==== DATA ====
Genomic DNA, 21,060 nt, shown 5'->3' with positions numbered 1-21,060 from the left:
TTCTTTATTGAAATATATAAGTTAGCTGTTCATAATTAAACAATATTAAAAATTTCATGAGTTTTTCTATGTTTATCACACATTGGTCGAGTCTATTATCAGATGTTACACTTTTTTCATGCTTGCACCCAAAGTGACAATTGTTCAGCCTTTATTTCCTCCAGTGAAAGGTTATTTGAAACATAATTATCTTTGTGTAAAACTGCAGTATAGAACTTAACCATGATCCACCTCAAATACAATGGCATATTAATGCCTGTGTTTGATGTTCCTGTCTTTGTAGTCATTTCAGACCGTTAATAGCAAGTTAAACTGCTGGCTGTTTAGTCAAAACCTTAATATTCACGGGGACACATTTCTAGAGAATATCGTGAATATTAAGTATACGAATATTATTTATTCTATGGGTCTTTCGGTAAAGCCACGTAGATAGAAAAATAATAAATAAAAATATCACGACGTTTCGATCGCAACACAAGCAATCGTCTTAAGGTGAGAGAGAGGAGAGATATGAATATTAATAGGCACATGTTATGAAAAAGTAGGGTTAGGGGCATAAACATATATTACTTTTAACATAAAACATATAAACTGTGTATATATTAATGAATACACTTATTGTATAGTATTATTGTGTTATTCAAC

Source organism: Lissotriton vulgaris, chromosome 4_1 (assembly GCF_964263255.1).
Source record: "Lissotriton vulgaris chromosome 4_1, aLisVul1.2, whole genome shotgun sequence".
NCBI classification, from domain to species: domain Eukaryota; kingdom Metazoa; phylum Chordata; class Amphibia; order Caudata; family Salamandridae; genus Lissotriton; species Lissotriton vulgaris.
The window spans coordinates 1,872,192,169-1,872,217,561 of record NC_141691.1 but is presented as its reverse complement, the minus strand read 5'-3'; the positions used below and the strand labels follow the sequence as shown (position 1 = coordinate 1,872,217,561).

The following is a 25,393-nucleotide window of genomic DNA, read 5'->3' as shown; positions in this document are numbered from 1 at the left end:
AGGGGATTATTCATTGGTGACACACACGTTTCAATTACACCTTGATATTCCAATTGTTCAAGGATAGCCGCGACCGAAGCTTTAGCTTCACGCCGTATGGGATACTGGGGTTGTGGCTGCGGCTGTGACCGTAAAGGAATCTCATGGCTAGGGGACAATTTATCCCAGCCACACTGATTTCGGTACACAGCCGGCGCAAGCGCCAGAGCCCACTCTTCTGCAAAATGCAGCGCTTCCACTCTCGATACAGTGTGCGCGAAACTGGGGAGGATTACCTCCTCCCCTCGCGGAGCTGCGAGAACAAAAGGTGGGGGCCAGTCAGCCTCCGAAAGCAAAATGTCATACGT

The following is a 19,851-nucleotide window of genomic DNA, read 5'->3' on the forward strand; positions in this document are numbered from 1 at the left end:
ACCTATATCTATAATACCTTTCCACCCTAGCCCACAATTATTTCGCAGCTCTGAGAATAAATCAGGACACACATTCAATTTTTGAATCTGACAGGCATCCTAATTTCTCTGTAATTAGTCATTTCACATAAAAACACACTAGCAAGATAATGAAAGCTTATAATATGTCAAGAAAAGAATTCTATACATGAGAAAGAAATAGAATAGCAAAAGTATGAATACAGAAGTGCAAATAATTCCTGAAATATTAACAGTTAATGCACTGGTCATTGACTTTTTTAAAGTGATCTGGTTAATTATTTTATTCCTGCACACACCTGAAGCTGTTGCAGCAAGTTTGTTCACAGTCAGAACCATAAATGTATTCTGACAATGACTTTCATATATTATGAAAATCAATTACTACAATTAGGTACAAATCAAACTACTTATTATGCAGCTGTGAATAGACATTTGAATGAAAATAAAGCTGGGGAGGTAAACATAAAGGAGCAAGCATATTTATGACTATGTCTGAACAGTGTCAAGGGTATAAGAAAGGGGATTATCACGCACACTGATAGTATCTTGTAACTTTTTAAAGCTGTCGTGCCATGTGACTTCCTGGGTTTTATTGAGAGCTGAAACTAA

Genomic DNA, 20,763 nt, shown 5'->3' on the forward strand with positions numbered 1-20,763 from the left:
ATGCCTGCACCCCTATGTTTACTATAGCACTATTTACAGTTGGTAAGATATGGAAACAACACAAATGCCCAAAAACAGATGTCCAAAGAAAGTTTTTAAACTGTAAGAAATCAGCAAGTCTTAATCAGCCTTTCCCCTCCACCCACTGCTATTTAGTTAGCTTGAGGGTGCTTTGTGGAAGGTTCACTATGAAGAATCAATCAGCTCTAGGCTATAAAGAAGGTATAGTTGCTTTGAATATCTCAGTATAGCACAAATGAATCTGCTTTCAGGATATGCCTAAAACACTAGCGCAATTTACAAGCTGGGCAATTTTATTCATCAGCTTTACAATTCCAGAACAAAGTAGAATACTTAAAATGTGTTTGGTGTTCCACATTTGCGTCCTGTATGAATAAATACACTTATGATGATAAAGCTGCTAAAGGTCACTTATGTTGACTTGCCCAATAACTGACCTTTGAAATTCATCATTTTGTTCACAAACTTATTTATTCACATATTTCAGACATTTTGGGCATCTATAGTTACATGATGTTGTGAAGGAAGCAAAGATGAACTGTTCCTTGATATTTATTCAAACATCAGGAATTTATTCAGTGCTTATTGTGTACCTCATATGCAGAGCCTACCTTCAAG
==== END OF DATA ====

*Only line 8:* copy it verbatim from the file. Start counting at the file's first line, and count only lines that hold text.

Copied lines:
AGGGGATTATTCATTGGTGACACACACGTTTCAATTACACCTTGATATTCCAATTGTTCAAGGATAGCCGCGACCGAAGCTTTAGCTTCACGCCGTATGGGATACTGGGGTTGTGGCTGCGGCTGTGACCGTAAAGGAATCTCATGGCTAGGGGACAATTTATCCCAGCCACACTGATTTCGGTACACAGCCGGCGCAAGCGCCAGAGCCCACTCTTCTGCAAAATGCAGCGCTTCCACTCTCGATACAGTGTGCGCGAAACTGGGGAGGATTACCTCCTCCCCTCGCGGAGCTGCGAGAACAAAAGGTGGGGGCCAGTCAGCCTCCGAAAGCAAAATGTCATACGT